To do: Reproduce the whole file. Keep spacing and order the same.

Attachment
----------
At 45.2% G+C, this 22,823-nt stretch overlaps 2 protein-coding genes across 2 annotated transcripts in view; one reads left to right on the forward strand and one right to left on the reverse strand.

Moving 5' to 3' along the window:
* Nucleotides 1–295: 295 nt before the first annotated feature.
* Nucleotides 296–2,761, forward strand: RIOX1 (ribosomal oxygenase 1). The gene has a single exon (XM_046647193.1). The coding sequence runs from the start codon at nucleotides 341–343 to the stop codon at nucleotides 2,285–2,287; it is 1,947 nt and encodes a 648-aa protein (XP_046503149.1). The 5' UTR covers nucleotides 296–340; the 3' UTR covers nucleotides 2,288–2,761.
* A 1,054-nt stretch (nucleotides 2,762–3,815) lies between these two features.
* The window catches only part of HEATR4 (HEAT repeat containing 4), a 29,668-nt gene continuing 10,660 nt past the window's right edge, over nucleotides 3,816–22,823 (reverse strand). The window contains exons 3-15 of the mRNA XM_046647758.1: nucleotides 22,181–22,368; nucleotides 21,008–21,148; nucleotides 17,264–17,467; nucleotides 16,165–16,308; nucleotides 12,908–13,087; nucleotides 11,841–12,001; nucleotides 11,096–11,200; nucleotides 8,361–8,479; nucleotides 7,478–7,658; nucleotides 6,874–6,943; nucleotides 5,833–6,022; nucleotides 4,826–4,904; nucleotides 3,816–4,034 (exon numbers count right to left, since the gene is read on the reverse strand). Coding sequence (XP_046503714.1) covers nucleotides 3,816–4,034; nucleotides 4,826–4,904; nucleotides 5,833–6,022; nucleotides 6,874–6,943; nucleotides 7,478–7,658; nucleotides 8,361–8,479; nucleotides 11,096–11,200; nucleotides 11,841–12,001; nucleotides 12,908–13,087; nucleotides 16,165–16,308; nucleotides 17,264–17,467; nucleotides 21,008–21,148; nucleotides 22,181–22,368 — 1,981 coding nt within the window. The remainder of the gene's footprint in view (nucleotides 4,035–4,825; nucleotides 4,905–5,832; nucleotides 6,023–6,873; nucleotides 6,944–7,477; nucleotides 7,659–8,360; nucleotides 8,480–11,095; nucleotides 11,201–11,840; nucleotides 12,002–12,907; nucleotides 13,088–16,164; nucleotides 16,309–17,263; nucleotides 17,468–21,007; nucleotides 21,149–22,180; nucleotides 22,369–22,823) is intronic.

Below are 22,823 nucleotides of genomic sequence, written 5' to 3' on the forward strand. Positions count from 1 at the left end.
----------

At 45.2% G+C, this 22,823-nt stretch overlaps 2 protein-coding genes across 2 annotated transcripts in view; one reads left to right on the forward strand and one right to left on the reverse strand.

Moving 5' to 3' along the window:
* Nucleotides 1–295: 295 nt before the first annotated feature.
* Nucleotides 296–2,761, forward strand: RIOX1 (ribosomal oxygenase 1). The gene has a single exon (XM_046647193.1). The coding sequence runs from the start codon at nucleotides 341–343 to the stop codon at nucleotides 2,285–2,287; it is 1,947 nt and encodes a 648-aa protein (XP_046503149.1). The 5' UTR covers nucleotides 296–340; the 3' UTR covers nucleotides 2,288–2,761.
* A 1,054-nt stretch (nucleotides 2,762–3,815) lies between these two features.
* The window catches only part of HEATR4 (HEAT repeat containing 4), a 29,668-nt gene continuing 10,660 nt past the window's right edge, over nucleotides 3,816–22,823 (reverse strand). The window contains exons 3-15 of the mRNA XM_046647758.1: nucleotides 22,181–22,368; nucleotides 21,008–21,148; nucleotides 17,264–17,467; nucleotides 16,165–16,308; nucleotides 12,908–13,087; nucleotides 11,841–12,001; nucleotides 11,096–11,200; nucleotides 8,361–8,479; nucleotides 7,478–7,658; nucleotides 6,874–6,943; nucleotides 5,833–6,022; nucleotides 4,826–4,904; nucleotides 3,816–4,034 (exon numbers count right to left, since the gene is read on the reverse strand). Coding sequence (XP_046503714.1) covers nucleotides 3,816–4,034; nucleotides 4,826–4,904; nucleotides 5,833–6,022; nucleotides 6,874–6,943; nucleotides 7,478–7,658; nucleotides 8,361–8,479; nucleotides 11,096–11,200; nucleotides 11,841–12,001; nucleotides 12,908–13,087; nucleotides 16,165–16,308; nucleotides 17,264–17,467; nucleotides 21,008–21,148; nucleotides 22,181–22,368 — 1,981 coding nt within the window. The remainder of the gene's footprint in view (nucleotides 4,035–4,825; nucleotides 4,905–5,832; nucleotides 6,023–6,873; nucleotides 6,944–7,477; nucleotides 7,659–8,360; nucleotides 8,480–11,095; nucleotides 11,201–11,840; nucleotides 12,002–12,907; nucleotides 13,088–16,164; nucleotides 16,309–17,263; nucleotides 17,468–21,007; nucleotides 21,149–22,180; nucleotides 22,369–22,823) is intronic.

Below are 22,823 nucleotides of genomic sequence, written 5' to 3' on the forward strand. Positions count from 1 at the left end.